Editorial | Issue 6
My day at Hyde Street began before sunrise. Cycling down from the NEV I could already hear the DJs playing as I passed the Richardson building. It was an energetic pre-dawn beginning to what was going to be an exhausting day. I spent hours and hours filming and taking still photos. I was there when the police closed down access at 3pm, and was still there when they finally cleared the streets at 6pm.
To say it was a crazy day is an understatement. The estimated 5,500 who made it in before the street was shut filled every conceivable space, from rooftop to backyard, doorstep to gutter. It was a celebration, and possibly a farewell, of everything Scarfie. The very, very little violence amongst so many young intoxicated people spoke highly of the attitude of those that attended the event. It wasn’t about breaking shit, or ruining anyone else’s good time. It was about kicking back after working hard and enjoying ourselves at a huge event with all of our mates.
And yeah, it cost some money to put on. A dozen ambulance officers and 30 cops don’t come cheap. But the grumpy old “ratepayers” who write letters to the ODT need to remember something: Students are the largest group of ratepayers in Dunedin; we just happen to pay our rates through our rents. Any event in Dunedin that had thousands of people attending would have taken up city resources. Why should students, who put so much money into the local economy, not be able to ask the DCC to help them run the biggest party of the year?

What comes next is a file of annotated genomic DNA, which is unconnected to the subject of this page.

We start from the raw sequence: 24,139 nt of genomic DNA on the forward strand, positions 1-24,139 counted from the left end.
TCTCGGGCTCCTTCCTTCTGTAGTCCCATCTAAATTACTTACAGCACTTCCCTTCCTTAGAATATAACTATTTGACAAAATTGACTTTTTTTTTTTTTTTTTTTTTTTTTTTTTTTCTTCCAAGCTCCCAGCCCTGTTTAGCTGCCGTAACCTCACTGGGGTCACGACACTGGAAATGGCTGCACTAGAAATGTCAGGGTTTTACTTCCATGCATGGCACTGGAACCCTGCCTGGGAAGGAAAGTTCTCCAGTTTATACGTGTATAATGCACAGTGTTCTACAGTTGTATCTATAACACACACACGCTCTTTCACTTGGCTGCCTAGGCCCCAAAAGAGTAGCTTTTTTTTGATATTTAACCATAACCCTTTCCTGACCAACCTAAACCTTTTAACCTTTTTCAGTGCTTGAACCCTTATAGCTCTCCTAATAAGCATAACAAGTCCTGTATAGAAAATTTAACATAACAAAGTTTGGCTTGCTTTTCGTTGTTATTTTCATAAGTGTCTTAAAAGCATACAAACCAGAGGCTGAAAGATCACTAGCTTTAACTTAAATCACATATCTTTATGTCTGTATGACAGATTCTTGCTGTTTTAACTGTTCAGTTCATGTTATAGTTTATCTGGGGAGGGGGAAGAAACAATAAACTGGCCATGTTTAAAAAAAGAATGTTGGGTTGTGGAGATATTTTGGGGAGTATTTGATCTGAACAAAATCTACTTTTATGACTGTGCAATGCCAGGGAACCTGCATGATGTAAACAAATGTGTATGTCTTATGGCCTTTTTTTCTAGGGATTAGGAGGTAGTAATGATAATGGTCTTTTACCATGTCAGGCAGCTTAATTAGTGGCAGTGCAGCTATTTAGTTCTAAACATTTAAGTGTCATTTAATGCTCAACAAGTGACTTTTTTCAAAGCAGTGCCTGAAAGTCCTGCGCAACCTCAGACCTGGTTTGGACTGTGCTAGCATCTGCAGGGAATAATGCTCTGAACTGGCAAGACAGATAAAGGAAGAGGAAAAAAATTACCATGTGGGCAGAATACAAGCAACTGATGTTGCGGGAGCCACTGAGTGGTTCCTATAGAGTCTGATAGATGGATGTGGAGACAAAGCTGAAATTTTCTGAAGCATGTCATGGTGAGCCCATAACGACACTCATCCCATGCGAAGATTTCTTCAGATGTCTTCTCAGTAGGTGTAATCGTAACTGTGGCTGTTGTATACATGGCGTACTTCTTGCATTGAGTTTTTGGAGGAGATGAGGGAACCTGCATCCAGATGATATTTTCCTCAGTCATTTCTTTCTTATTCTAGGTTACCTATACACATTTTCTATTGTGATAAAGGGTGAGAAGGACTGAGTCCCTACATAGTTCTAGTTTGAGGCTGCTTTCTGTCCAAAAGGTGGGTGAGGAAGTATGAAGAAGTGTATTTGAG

None of which is to say that the event was perfect. Property owners shouldn’t have their shit broken, and we shouldn’t undermine our position against the truly shit landlords by screwing over the good ones. People got seriously hurt – broken ankles don’t mend quickly – and alcohol poisoning can cause serious long term damage to your brain, damage that you won’t even be aware has happened. And no doubt some people woke up with regrets about who they may have been, ah, intimate with.
I sincerely hope that the party is allowed to continue. The things that go wrong at Hyde – excessive drinking, damage to property, and broken and upset young people – are symptoms of our greater drinking culture, not of one particular party. Hyde just brings it into one place, and into sharp relief. We need to work on these larger drinking issues, but simply shutting down an event so we can ignore it is not the answer.
A lot of you have already checked out our photos from Hyde on our “ Critic - Te Arohi ” Facebook page, (if you haven’t, then you should). We also review the day’s events in the news section, and Andrew, our Art Director and resident tech magician, has wrapped the entire magazine in an amazing panoramic photo. Carefully take out the staples and you can line the cover up with the centrefold spread to create a pretty pimping poster to chuck up on your wall. And of course, our Critic TV episode of Hyde Street will be coming very shortly.
Enjoy your break, enjoy Easter (and our Easter Bunny comic), and Critic will see you when you get back.
– Joe Stockman